When President Obama warned last week that there would be “consequences” if Russia invaded Ukraine, said Marc Thiessen in The Washington Post, “you could hear the laughter” all the way from the Kremlin—followed by the rumbling of Russian military vehicles rolling into Crimea. Russian President Vladimir Putin knew Obama did not have “the intestinal fortitude to stand up to him,” and that he would “talk tough” but then seize on any opportunity to avoid a confrontation. That’s exactly what Obama did in drawing “a red line” on Syrian dictator Bashar al-Assad’s use of chemical weapons—a threat that he eagerly dropped when Putin offered to broker a deal with Assad. Putin further humiliated Obama when he gave asylum to NSA leaker Edward Snowden, said John Fund in NationalReview.com. Whenever they’ve held joint public meetings, Putin’s lack of respect for Obama has been blatant, as he dismissively looks away whenever the president speaks, “treating him as someone he could dupe or roll over at will.”
These criticisms have an absurd premise, said Fred Kaplan in Slate.com.Short of starting a nuclear World War III, how exactly was Obama supposed to be “tougher” with Putin? The U.S. has little economic or political leverage over Russia, and since Putin’s great fear is that he’ll keep losing former Soviet republics to the West, there are no credible consequences “that would keep Putin from doing whatever it takes to hang on to Ukraine.” Back in 2008, Putin told the ostensibly tougher President George W. Bush that Ukraine was a Russian “territory,” as opposed to a sovereign nation, and Bush meekly shelved his pledge to invite Ukraine into NATO. That same year, Putin brutally invaded Georgia and gave two Russian-leaning provinces within Georgia their “independence”—while Bush did nothing to stop him. Don’t tell that to the “muscle-bound manly men of the Right,” said Paul Waldman in Prospect.org. Hawkish Republicans like Sen. John McCain and the chicken hawks on conservative talk radio are now ecstatically blaming Putin’s aggression on Obama’s weakness. “Action! They demand. We have to show Putin who’s boss!” What action? It doesn’t matter. “We must be strong! Strong strong strong!”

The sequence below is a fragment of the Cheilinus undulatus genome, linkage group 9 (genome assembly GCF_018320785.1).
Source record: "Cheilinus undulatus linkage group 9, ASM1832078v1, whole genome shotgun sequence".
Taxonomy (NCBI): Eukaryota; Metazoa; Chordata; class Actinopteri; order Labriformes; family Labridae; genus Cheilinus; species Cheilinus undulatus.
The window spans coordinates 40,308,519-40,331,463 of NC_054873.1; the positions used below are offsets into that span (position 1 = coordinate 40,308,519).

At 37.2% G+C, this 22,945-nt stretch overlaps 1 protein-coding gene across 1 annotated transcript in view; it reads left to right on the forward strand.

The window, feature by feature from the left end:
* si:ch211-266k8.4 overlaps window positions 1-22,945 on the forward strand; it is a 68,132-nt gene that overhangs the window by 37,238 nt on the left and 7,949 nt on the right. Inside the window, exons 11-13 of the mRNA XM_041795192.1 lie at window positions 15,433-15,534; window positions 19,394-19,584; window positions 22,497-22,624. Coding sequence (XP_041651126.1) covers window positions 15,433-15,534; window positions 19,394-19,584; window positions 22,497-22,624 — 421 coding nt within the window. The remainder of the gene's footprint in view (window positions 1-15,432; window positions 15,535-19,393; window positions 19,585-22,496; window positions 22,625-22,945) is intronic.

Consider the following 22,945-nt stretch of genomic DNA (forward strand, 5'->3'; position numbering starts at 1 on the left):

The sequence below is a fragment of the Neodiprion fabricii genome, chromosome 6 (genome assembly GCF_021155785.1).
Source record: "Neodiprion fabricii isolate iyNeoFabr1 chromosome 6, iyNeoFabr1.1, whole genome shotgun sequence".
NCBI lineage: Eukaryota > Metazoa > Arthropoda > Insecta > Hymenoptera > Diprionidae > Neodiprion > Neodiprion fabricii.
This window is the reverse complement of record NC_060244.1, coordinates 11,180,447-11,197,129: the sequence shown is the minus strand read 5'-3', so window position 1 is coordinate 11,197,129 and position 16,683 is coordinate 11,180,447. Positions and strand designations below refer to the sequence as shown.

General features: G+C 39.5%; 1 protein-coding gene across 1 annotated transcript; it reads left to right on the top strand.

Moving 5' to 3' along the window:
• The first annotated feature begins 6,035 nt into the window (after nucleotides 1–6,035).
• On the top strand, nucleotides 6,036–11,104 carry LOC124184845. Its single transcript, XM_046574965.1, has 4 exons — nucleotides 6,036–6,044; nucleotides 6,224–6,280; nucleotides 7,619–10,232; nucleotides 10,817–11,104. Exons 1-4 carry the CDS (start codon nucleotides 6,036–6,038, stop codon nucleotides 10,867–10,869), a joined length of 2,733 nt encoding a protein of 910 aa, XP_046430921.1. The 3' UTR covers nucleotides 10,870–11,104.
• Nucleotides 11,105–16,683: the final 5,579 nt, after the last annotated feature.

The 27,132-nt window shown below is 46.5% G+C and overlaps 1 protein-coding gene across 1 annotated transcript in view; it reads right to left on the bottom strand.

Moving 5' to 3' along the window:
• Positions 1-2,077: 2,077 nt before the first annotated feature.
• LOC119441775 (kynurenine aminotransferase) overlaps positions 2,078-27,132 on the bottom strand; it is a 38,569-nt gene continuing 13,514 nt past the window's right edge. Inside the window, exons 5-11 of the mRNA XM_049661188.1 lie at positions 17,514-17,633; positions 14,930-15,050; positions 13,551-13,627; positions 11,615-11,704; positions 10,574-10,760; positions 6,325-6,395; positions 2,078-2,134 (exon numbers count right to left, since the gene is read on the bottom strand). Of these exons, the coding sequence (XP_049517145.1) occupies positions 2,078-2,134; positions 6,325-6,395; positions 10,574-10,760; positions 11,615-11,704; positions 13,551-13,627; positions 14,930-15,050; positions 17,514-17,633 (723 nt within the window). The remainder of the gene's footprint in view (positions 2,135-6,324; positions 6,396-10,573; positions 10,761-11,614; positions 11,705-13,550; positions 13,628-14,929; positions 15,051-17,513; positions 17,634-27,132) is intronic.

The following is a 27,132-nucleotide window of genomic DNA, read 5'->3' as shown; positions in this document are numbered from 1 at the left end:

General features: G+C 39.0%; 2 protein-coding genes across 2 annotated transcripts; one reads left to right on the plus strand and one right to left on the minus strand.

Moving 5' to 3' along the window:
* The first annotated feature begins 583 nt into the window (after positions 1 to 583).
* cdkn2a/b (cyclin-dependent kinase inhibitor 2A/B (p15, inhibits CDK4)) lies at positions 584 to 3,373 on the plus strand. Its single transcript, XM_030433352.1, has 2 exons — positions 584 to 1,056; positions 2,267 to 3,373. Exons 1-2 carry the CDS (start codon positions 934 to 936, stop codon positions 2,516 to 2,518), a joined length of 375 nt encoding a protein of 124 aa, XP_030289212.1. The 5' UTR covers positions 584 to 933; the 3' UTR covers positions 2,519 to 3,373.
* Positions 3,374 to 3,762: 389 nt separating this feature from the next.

You don’t have to go to war to project strength, said Jonathan Tobin in CommentaryMagazine.com. In the five years since Obama took office, U.S. foreign policy has undergone a “general drift toward retreat” and disengagement. Americans are “war weary” and increasingly isolationist. So autocratic thugs don’t worry when Obama frowns and claims that all options are “on the table,” because everyone knows his heart isn’t in it.
“From where Putin sits, American power hardly seems in retreat,” said Peter Beinart in TheAtlantic.com. A dozen former Soviet bloc countries have joined NATO, and the European Union is knocking at Ukraine’s door. In short, recent history looks to Putin like “one long march by America and its allies closer and closer to the border of Russia itself.” It’s this deepening sense of his own weakness, not of Obama’s, that inspired Putin’s desperate lunge to keep Ukraine. A display of “muscularity” that makes Putin feel even more threatened could backfire, said Benjamin Wallace-Wells in NYMag.com.Even the hawks admit that the only way to deter Putin from invading the rest of Ukraine is with economic and political pressure from a unified multinational coalition. The “toughest” policy we can adopt right now, in other words, “looks an awful lot like the kind Obama has always advocated.”